Saturday, May 26, 2007

The Unlikely Gardener

Those of you who know me well know that I don't have a green thumb. It's more like a black thumb, since any plant I touch suffers a certain, rapid death.

I have never been able to understand this. I am an intelligent, determined person, and almost anything I really want to do, I can at least become proficient at. But so far, gardening has eluded me.

Even my littlest kids know I am famous for this. Which is why, when they saw me plant a few things in our still-sparse yard this week, they actually mourned the plants in advance. "Why do you want to kill those nice plants, mom?!"

This insult is added to injury because both my mother and mother-in-law are talented gardeners, who can grow pretty much anything (although both specialize in spectacular roses). So the kids like to throw in helpful comments like, "Why don't you just let grandma do that, because she won't kill them." Thanks, kids.

At any rate, I have been taken down with a case of spring planting fever and am, once again, trying my hand at gardening. I, who couldn't even successfully plant in fertile Northern California, am attempting to create Eden in the High Desert, a place where even the best gardeners have trouble thanks to our extreme hots and colds, high winds and sandy soil. I am doomed to fail, yet I am enthusiastically trying again.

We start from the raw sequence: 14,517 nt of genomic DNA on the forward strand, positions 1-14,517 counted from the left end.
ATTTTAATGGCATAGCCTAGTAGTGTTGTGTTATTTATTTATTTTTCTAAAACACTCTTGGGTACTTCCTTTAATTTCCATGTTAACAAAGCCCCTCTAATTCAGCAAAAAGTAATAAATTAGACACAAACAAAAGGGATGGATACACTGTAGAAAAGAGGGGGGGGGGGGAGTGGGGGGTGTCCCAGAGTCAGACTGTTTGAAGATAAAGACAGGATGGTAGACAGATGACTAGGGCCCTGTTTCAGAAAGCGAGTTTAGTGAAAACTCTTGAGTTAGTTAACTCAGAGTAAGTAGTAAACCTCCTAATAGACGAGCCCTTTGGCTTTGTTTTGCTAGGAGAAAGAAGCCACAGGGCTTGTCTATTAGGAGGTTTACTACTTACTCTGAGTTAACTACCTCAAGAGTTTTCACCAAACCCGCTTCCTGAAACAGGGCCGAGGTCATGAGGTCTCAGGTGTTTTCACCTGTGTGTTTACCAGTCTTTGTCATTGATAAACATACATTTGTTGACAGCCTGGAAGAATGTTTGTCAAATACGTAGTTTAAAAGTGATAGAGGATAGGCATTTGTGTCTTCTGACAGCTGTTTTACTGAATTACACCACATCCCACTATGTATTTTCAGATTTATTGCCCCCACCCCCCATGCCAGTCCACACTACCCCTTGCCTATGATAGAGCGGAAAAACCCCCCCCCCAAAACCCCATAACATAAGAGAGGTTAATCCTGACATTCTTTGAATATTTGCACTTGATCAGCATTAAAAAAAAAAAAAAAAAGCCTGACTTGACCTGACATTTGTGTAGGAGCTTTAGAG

Why? Because I love to see green when I look outside, and there isn't a lot of that here naturally. Because if I can nurture six children, shouldn't I be able to keep a few plants alive? Because anything that beats me down only makes me more determined to succeed.

I am not flying blindly. When we planned the hardscape for our dirt lot over a year ago, our landscape designer threw in a planting plan that included plants suited for our desert climate. So, today I began executing that plan by planting Purple Fountain Grasses, Daylilies, Rosemary and Roses. Tomorrow I will attempt to find and plant a California Glory Flannelbush, some Blue Oat Grasses, some Honeysuckle, some Lion's Tail and a Foxtail Agave. We have a very large planting perimeter so I have begun with a 16 x 3 foot section to see how it goes. If I am even marginally successful I will extend that area on both sides until I have completed the plan.

I am mostly buying from Lowes who has a one year guarantee on all plants, and you can bet I'm saving those receipts. I will likely be needing them.


Annie Bizzi said...

Sounds beautiful and somewhat poetic...keep up the planting and don't forget to envoke the assistance of Saint Fiacre, patron saint of gardening!

Tina said...

I might be able to give you some hope. I used to have a very black thumb. My mother would give me plants in the hope that one day I would figure out how to keep them alive. My inside plants fair better than my outside plants. I have somehow been able to keep a particular plant alive indoors for the past 10 years now. Which is a record for me. Others have not lasted longer than a month or so.

The key to my outside plants is to choose wisely. The rosemary is hearty and thankfully doesn't need tending to; I only have to cut it back each year. All of my flowers have died except for the two tiny yellow rose bushes that want so badly to die but are still holding on. What I am trying to say is that there is hope. I don't kill everything anymore, just some.